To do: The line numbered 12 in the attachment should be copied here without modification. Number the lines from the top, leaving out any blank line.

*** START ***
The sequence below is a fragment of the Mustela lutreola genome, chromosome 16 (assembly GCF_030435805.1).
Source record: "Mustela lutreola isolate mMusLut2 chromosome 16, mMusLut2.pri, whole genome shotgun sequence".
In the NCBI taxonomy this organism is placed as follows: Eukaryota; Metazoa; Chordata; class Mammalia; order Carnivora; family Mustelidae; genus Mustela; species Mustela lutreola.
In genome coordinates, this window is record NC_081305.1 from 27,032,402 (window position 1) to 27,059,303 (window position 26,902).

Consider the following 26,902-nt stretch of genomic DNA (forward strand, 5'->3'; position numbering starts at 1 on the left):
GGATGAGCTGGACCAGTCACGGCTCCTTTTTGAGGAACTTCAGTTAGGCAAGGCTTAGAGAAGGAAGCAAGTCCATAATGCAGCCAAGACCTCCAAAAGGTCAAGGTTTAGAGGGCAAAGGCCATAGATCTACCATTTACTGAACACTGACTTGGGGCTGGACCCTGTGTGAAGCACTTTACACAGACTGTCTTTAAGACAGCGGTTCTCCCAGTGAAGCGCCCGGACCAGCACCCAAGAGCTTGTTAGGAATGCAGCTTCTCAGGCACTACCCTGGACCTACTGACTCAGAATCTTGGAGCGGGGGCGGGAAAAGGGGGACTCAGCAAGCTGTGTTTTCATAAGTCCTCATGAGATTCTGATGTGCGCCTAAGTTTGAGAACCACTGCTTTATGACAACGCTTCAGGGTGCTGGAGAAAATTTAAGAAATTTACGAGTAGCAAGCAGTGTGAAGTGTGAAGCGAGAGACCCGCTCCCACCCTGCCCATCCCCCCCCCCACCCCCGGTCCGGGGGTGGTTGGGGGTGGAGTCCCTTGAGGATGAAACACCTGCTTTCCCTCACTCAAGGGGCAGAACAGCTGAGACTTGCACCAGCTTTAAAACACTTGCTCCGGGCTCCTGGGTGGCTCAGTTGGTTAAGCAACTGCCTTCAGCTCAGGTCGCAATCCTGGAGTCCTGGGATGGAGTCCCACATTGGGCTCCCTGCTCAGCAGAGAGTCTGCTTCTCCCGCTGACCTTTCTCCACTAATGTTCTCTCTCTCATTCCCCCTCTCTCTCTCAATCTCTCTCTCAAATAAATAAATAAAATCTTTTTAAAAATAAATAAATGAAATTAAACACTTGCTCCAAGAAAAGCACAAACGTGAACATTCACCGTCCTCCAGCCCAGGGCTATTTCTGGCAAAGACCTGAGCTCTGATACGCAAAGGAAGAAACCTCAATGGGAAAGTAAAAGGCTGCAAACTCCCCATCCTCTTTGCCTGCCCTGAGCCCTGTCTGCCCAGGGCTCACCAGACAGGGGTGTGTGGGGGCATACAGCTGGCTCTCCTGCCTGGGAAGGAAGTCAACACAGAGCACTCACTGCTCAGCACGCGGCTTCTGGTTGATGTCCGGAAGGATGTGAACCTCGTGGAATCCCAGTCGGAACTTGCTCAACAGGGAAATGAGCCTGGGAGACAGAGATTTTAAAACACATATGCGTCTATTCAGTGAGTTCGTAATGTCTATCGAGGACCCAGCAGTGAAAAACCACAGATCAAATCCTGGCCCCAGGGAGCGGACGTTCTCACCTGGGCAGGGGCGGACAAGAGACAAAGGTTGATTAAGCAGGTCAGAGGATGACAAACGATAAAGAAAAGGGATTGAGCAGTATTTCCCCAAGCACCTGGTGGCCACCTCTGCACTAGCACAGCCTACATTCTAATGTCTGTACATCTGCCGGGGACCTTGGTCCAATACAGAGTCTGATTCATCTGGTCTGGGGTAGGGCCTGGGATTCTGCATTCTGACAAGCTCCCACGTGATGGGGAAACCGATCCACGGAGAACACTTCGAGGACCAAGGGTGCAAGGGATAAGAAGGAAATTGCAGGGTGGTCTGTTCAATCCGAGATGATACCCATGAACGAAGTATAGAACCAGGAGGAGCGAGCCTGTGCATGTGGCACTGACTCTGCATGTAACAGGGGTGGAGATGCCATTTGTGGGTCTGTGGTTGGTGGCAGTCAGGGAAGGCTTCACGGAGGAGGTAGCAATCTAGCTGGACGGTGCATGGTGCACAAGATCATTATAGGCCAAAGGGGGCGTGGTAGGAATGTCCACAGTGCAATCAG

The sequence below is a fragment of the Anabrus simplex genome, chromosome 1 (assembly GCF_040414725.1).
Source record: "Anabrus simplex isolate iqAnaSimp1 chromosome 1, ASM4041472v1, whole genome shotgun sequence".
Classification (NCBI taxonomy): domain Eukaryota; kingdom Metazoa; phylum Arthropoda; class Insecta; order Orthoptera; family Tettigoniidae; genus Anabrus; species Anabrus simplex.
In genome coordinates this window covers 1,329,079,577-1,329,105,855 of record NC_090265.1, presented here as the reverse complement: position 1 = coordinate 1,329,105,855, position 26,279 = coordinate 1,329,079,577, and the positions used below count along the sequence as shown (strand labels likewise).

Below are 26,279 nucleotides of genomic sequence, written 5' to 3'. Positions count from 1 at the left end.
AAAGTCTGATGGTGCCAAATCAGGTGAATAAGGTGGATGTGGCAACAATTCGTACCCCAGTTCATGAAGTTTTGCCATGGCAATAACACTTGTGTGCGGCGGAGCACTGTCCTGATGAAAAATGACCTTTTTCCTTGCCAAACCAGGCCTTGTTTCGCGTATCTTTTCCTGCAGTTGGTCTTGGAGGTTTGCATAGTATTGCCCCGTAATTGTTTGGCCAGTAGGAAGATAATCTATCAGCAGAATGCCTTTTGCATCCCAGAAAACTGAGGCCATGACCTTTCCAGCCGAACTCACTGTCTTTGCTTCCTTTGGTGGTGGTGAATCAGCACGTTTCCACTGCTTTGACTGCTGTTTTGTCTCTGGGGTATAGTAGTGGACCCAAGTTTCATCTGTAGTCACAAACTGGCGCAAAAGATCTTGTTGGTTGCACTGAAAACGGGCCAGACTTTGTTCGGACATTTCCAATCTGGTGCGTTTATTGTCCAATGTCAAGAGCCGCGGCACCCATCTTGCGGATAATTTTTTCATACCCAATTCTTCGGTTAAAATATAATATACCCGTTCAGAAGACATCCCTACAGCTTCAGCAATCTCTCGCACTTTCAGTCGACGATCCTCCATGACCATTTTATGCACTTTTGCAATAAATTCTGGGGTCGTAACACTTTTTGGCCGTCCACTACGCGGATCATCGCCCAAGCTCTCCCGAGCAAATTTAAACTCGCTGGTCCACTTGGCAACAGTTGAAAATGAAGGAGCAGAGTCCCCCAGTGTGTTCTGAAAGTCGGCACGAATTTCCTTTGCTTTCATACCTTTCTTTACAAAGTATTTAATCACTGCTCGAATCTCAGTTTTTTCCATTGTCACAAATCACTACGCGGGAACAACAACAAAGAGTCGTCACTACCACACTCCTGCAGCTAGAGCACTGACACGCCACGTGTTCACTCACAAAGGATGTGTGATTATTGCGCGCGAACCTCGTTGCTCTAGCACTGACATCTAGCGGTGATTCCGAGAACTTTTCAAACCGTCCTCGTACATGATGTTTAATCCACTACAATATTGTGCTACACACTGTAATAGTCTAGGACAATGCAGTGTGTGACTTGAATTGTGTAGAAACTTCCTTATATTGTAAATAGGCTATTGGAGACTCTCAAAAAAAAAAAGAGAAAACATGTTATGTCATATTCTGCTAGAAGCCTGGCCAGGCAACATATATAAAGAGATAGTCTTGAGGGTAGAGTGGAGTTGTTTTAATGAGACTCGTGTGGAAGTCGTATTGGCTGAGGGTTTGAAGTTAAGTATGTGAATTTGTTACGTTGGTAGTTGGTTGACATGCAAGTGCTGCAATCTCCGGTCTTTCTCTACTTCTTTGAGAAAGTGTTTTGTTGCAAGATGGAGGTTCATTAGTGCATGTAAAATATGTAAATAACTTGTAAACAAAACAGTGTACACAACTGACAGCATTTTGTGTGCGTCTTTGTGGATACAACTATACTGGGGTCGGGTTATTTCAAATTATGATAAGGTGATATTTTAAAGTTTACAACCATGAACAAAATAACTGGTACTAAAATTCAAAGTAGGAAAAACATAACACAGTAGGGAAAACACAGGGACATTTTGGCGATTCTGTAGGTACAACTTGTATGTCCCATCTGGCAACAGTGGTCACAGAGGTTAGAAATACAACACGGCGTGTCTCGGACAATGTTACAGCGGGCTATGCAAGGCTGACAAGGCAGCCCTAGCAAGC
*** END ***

AAAGTCTGATGGTGCCAAATCAGGTGAATAAGGTGGATGTGGCAACAATTCGTACCCCAGTTCATGAAGTTTTGCCATGGCAATAACACTTGTGTGCGGCGGAGCACTGTCCTGATGAAAAATGACCTTTTTCCTTGCCAAACCAGGCCTTGTTTCGCGTATCTTTTCCTGCAGTTGGTCTTGGAGGTTTGCATAGTATTGCCCCGTAATTGTTTGGCCAGTAGGAAGATAATCTATCAGCAGAATGCCTTTTGCATCCCAGAAAACTGAGGCCATGACCTTTCCAGCCGAACTCACTGTCTTTGCTTCCTTTGGTGGTGGTGAATCAGCACGTTTCCACTGCTTTGACTGCTGTTTTGTCTCTGGGGTATAGTAGTGGACCCAAGTTTCATCTGTAGTCACAAACTGGCGCAAAAGATCTTGTTGGTTGCACTGAAAACGGGCCAGACTTTGTTCGGACATTTCCAATCTGGTGCGTTTATTGTCCAATGTCAAGAGCCGCGGCACCCATCTTGCGGATAATTTTTTCATACCCAATTCTTCGGTTAAAATATAATATACCCGTTCAGAAGACATCCCTACAGCTTCAGCAATCTCTCGCACTTTCAGTCGACGATCCTCCATGACCATTTTATGCACTTTTGCAATAAATTCTGGGGTCGTAACACTTTTTGGCCGTCCACTACGCGGATCATCGCCCAAGCTCTCCCGAGCAAATTTAAACTCGCTGGTCCACTTGGCAACAGTTGAAAATGAAGGAGCAGAGTCCCCCAGTGTGTTCTGAAAGTCGGCACGAATTTCCTTTGCTTTCATACCTTTCTTTACAAAGTATTTAATCACTGCTCGAATCTCAGTTTTTTCCATTGTCACAAATCACTACGCGGGAACAACAACAAAGAGTCGTCACTACCACACTCCTGCAGCTAGAGCACTGACACGCCACGTGTTCACTCACAAAGGATGTGTGATTATTGCGCGCGAACCTCGTTGCTCTAGCACTGACATCTAGCGGTGATTCCGAGAACTTTTCAAACCGTCCTCGTACATGATGTTTAATCCACTACAATATTGTGCTACACACTGTAATAGTCTAGGACAATGCAGTGTGTGACTTGAATTGTGTAGAAACTTCCTTATATTGTAAATAGGCTATTGGAGACTCTCAAAAAAAAAAAGAGAAAACATGTTATGTCATATTCTGCTAGAAGCCTGGCCAGGCAACATATATAAAGAGATAGTCTTGAGGGTAGAGTGGAGTTGTTTTAATGAGACTCGTGTGGAAGTCGTATTGGCTGAGGGTTTGAAGTTAAGTATGTGAATTTGTTACGTTGGTAGTTGGTTGACATGCAAGTGCTGCAATCTCCGGTCTTTCTCTACTTCTTTGAGAAAGTGTTTTGTTGCAAGATGGAGGTTCATTAGTGCATGTAAAATATGTAAATAACTTGTAAACAAAACAGTGTACACAACTGACAGCATTTTGTGTGCGTCTTTGTGGATACAACTATACTGGGGTCGGGTTATTTCAAATTATGATAAGGTGATATTTTAAAGTTTACAACCATGAACAAAATAACTGGTACTAAAATTCAAAGTAGGAAAAACATAACACAGTAGGGAAAACACAGGGACATTTTGGCGATTCTGTAGGTACAACTTGTATGTCCCATCTGGCAACAGTGGTCACAGAGGTTAGAAATACAACACGGCGTGTCTCGGACAATGTTACAGCGGGCTATGCAAGGCTGACAAGGCAGCCCTAGCAAGC